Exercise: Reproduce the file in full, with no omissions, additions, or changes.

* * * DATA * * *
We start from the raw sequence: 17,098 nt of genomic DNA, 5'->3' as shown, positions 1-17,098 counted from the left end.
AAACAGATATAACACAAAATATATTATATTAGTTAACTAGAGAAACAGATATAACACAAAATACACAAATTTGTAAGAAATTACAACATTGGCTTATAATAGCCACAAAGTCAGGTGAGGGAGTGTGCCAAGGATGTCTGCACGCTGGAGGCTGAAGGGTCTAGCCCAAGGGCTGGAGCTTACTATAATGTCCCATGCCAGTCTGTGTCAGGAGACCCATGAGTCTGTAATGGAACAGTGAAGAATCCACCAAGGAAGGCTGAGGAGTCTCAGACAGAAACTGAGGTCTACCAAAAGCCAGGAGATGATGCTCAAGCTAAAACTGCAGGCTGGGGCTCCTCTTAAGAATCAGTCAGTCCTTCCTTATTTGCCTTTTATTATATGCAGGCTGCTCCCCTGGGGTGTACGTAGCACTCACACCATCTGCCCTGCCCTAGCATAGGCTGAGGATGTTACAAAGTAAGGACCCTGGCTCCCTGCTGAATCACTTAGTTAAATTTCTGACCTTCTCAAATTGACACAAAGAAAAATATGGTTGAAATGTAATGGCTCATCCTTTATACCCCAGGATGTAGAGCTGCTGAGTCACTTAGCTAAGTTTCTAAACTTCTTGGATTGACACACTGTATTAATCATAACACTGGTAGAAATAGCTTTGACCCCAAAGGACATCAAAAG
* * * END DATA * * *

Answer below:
We start from the raw sequence: 17,098 nt of genomic DNA, 5'->3' as shown, positions 1-17,098 counted from the left end.
AAACAGATATAACACAAAATATATTATATTAGTTAACTAGAGAAACAGATATAACACAAAATACACAAATTTGTAAGAAATTACAACATTGGCTTATAATAGCCACAAAGTCAGGTGAGGGAGTGTGCCAAGGATGTCTGCACGCTGGAGGCTGAAGGGTCTAGCCCAAGGGCTGGAGCTTACTATAATGTCCCATGCCAGTCTGTGTCAGGAGACCCATGAGTCTGTAATGGAACAGTGAAGAATCCACCAAGGAAGGCTGAGGAGTCTCAGACAGAAACTGAGGTCTACCAAAAGCCAGGAGATGATGCTCAAGCTAAAACTGCAGGCTGGGGCTCCTCTTAAGAATCAGTCAGTCCTTCCTTATTTGCCTTTTATTATATGCAGGCTGCTCCCCTGGGGTGTACGTAGCACTCACACCATCTGCCCTGCCCTAGCATAGGCTGAGGATGTTACAAAGTAAGGACCCTGGCTCCCTGCTGAATCACTTAGTTAAATTTCTGACCTTCTCAAATTGACACAAAGAAAAATATGGTTGAAATGTAATGGCTCATCCTTTATACCCCAGGATGTAGAGCTGCTGAGTCACTTAGCTAAGTTTCTAAACTTCTTGGATTGACACACTGTATTAATCATAACACTGGTAGAAATAGCTTTGACCCCAAAGGACATCAAAAG